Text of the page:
“Every man knew, as the captain did too,
“‘Twas the witch of November come stealin’”
— Gordon Lightfoot, “The Wreck of the Edmund Fitzgerald.”
A few minutes past 7 p.m. on Nov. 10, 1975, on a bitter and brutal night on Lake Superior, Capt. Ernie McSorley and his shipmates on the Edmund Fitzgerald were in a fight for their lives in a storm more violent than anything they had ever encountered.
The great ship was in peril, and when the end came, it came with such suddenness and ferocity there was no time for an SOS, no time for anything but a few seconds of desperation and terror as the fastest, grandest freighter on the Great Lakes slipped into the depths and into history.
Forty years later, those of us who lost a loved one that night still don’t know for sure how the Great Lakes’ most legendary tragedy occurred. We know what sank the Titanic. But exactly what caused the Big Fitz to disappear remains a mystery that may never be solved.
More than 1,500 souls perished when the Titanic sank. Just 29 were lost when the Fitz went down.
Just 29. As if a number so small lessens the tragedy and heartbreak for those whose father or brother or son — or in my case, uncle — died that night.
Ralph Grant Walton was born outside of Sycamore, Ohio, in Wyandot County, in 1917. His remains lie at the bottom of Lake Superior along with those of his 28 shipmates, just 17 miles from the safe harbor they sought that night, Whitefish Bay, Mich.
Today, with the 40th anniversary of the sinking approaching, visitors to Pleasant Ridge Cemetery near Sycamore can see a stone marker that bears my uncle’s name, the dates of his birth and death, and these three words of remembrance: Lost at sea.
Uncle Grant was an oiler on the Fitzgerald. His job was to keep the mighty engines running smoothly. He was good at it.
That’s the thing about the men who were lost. They were all good at what they did. To be assigned to the Fitzgerald, the flagship of the fleet and the “Queen of the Great Lakes,” was an honor for the officers and seamen of Columbia Transportation, a division of the old Oglebay-Norton Co.
The Fitz was held in awe everywhere she went. She was a tourist attraction, especially when she sailed through the Soo Locks connecting Lakes Huron and Superior in Michigan’s Upper Peninsula. At 729 feet long, she was the equivalent of a 70-story skyscraper on its side.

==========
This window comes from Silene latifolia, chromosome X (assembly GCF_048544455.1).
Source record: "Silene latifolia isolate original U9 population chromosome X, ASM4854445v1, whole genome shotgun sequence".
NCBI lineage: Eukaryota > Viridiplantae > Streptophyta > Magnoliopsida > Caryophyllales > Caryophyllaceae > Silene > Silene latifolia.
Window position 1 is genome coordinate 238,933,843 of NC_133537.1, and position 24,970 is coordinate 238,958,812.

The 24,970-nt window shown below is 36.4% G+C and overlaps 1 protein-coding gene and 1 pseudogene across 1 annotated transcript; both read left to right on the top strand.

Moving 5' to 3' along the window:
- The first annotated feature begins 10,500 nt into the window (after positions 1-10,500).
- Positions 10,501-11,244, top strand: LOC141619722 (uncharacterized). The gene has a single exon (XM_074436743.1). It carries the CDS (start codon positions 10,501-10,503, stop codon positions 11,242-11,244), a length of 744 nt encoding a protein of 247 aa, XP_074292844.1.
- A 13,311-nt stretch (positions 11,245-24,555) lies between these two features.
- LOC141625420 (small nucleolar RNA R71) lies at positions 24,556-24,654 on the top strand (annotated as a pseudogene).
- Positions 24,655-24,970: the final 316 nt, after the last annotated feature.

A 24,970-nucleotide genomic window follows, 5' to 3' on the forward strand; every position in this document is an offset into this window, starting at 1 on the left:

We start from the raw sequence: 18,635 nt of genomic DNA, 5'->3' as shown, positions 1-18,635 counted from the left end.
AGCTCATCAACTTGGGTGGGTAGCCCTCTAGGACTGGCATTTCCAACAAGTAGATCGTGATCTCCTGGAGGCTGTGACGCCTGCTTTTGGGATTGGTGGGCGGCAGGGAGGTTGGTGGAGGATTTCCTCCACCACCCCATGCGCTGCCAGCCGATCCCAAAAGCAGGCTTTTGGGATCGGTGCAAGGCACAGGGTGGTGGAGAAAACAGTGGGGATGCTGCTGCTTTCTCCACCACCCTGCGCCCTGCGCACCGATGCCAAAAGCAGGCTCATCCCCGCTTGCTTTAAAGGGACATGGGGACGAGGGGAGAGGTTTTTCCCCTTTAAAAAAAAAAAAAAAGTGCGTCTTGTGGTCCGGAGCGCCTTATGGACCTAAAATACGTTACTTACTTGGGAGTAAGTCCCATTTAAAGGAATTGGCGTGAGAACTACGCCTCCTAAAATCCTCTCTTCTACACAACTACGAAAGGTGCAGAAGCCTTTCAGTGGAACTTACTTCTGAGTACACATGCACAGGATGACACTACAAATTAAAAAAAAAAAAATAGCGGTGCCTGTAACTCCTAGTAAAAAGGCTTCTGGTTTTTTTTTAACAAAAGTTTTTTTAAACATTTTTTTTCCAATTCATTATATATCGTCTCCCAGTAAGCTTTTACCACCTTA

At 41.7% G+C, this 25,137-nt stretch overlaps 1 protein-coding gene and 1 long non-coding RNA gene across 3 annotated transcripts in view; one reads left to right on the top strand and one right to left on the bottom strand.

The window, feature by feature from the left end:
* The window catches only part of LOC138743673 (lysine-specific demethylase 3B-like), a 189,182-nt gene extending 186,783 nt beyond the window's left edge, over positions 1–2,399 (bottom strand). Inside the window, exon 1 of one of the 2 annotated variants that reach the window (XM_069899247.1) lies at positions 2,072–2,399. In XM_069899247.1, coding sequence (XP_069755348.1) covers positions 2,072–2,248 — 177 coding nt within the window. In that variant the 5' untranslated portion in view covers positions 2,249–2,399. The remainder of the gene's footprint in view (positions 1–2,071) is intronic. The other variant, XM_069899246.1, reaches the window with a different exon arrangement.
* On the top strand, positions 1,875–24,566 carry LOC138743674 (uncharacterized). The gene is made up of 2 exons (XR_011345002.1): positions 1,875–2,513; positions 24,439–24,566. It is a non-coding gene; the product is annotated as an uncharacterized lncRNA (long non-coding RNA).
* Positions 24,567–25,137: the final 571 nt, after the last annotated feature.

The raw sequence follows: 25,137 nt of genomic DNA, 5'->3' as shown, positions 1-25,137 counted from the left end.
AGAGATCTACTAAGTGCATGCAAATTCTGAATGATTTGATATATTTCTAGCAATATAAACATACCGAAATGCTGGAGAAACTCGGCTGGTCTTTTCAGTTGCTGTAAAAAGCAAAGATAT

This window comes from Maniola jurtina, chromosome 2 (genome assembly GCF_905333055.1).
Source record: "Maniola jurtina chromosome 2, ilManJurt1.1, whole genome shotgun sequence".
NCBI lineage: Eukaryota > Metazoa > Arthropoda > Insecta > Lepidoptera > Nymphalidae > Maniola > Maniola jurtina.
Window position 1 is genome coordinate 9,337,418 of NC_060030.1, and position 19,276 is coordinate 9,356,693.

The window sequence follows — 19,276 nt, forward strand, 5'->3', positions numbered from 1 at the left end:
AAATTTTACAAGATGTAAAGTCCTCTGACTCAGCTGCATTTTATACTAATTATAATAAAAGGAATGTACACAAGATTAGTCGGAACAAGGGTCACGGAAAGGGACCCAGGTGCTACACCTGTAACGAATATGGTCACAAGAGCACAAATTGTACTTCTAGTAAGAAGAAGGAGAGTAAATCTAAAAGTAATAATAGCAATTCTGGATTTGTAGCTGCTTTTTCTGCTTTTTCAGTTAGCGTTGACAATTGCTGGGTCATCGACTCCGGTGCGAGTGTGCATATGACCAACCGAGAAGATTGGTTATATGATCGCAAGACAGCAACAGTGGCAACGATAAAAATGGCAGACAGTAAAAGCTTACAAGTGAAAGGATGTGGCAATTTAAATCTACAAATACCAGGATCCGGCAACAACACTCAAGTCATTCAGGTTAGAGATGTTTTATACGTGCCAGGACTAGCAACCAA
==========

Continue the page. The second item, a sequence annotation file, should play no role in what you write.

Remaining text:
Even though the ship’s stern bore the name of Milwaukee, the home of her owners, the Fitz was Toledo’s ship. Her customary itinerary was to ferry more than 25,000 tons of taconite iron ore from the Mesabi Range in Minnesota to Toledo, and do it quickly.
Veteran lakers often called her the Toledo Express because of her speed and the tonnage records she routinely set. Several crew members who died when she sank were from here.
I still feel the loss of my uncle, but I have an emotional attachment to the Fitzgerald for another reason. I was a crew member in 1963. My job as a porter was to help feed the crew, care for the officers’ quarters, and tend to the needs of our guests.
Passengers aboard the Fitzgerald traveled free. Usually they were executives of firms that did business with the shipping company.
I have many memories of the Fitz, most of them good. For several weeks during my season aboard, my father, Wade, a chief engineer for Columbia, was transferred from another ship to become chief on the Fitz.
So my dad and I got to be shipmates. I kidded him that in length of service, I was the senior member of the Walton family aboard the Fitz, not him.
It was only through good fortune and the grace of God that my dad was not on the Fitzgerald the night she sank. He was out in the storm, but on another vessel. He could have taken accrued vacation time to get off the lakes in November when the weather is at its worst, but he didn’t. He was a laker. He needed to be out there.
After the tragedy, which took his brother and took his love for what he was doing, my dad retired.
This year’s milestone anniversary, a week from tomorrow, will have special relevance. Locally, the National Museum of the Great Lakes will host a remembrance ceremony downtown at Fifth Third Center at One Seagate and premiere a documentary: A Good Ship and Crew Well Seasoned: The Fitzgerald and Her Legacy.
Forty years. And as Gordon Lightfoot wrote, “the legend lives on, from the Chippewa on down.”
Thomas Walton is the retired editor and vice president of The Blade. His column appears every other Monday. His commentary, “Life As We Know It,” can be heard each Monday at 5:44 p.m. on WGTE-FM 91. Contact him at: firstname.lastname@example.org.
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